Just a few days ago, I walked into a coffee shop and bought a 250gr bag of Kenyan coffee for €20 approx. While I'm happy to pay that kind of money for a very good Kenya in a bag full of tasty promises, when I got home I found only disappointment.
It is an open secret within the specialty industry, that Kenyan coffees have been in a low the last couple of years, and probably it is one of the most controversial topics right now. As you may know, Kenya is one of the most prized origins within the specialty coffee world, it is sought by importers and roasters from all over the world as an origin of outstanding quality, intense sweetness, citrus/winey acidities and velvety bodies.
We would normally cup 500+ samples from Kenya each season, between origin and lab cuppings. Maybe the right number is something closer to 1,000 samples, between February and March each year since 2016. This year the quantity was lower for obvious reasons. And while it's common knowledge among coffee connoisseurs from around the world, that there has been a disruption in the quality of this great origin, we can discuss on the causes or how much it has been affected, but I don’t think anybody that understand well the Kenyan coffee industry, can deny there is a problem.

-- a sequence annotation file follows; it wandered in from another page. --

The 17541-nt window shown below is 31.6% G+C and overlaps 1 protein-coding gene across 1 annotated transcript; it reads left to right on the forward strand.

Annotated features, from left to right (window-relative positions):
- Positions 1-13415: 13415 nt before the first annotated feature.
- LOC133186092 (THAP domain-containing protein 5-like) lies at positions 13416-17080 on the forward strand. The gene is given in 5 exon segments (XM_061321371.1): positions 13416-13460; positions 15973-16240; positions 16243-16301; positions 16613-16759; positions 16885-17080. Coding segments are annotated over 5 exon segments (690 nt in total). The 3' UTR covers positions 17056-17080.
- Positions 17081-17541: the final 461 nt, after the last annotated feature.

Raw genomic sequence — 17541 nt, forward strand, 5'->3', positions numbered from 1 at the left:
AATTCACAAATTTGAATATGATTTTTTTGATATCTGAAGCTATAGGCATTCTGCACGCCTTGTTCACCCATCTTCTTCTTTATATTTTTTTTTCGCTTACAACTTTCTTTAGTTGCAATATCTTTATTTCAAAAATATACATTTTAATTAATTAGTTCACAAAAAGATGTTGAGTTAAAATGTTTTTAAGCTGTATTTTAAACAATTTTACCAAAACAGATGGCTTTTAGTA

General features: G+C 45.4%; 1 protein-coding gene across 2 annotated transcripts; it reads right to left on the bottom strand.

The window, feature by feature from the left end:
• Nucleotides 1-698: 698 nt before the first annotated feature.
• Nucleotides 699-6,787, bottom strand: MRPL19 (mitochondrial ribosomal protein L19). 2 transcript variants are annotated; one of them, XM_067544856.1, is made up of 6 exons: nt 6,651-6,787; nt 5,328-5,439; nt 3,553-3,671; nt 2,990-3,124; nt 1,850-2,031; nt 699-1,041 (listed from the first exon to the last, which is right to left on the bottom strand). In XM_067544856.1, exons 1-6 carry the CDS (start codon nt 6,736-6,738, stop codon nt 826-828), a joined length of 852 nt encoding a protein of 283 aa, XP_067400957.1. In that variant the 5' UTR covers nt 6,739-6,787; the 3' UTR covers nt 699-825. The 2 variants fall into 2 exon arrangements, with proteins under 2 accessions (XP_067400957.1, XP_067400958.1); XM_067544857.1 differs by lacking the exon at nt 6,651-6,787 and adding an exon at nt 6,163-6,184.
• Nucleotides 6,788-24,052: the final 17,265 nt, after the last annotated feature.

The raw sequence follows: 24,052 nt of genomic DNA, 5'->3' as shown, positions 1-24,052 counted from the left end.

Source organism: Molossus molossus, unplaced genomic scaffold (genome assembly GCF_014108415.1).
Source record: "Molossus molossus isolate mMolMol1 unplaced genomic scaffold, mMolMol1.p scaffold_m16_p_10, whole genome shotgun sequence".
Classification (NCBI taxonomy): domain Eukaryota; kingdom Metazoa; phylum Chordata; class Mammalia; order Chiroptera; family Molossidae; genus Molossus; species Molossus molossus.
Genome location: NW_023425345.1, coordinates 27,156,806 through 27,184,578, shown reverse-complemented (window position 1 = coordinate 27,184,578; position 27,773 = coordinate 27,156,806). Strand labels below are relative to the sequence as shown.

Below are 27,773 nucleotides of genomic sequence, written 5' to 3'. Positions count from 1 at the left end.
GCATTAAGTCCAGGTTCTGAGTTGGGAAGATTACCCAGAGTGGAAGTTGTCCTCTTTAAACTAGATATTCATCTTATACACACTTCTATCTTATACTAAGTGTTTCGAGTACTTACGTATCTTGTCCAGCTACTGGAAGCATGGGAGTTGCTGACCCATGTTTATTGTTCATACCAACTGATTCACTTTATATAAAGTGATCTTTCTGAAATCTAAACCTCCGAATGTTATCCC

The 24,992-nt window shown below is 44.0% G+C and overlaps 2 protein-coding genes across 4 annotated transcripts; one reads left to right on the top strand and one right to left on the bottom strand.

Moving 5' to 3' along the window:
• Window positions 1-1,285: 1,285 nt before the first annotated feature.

1.- The birth of a new reality.
With this article, we begin a new series of educational content, this time focusing on one of the biggest and probably most controversial topic in the coffee industry: PRICE.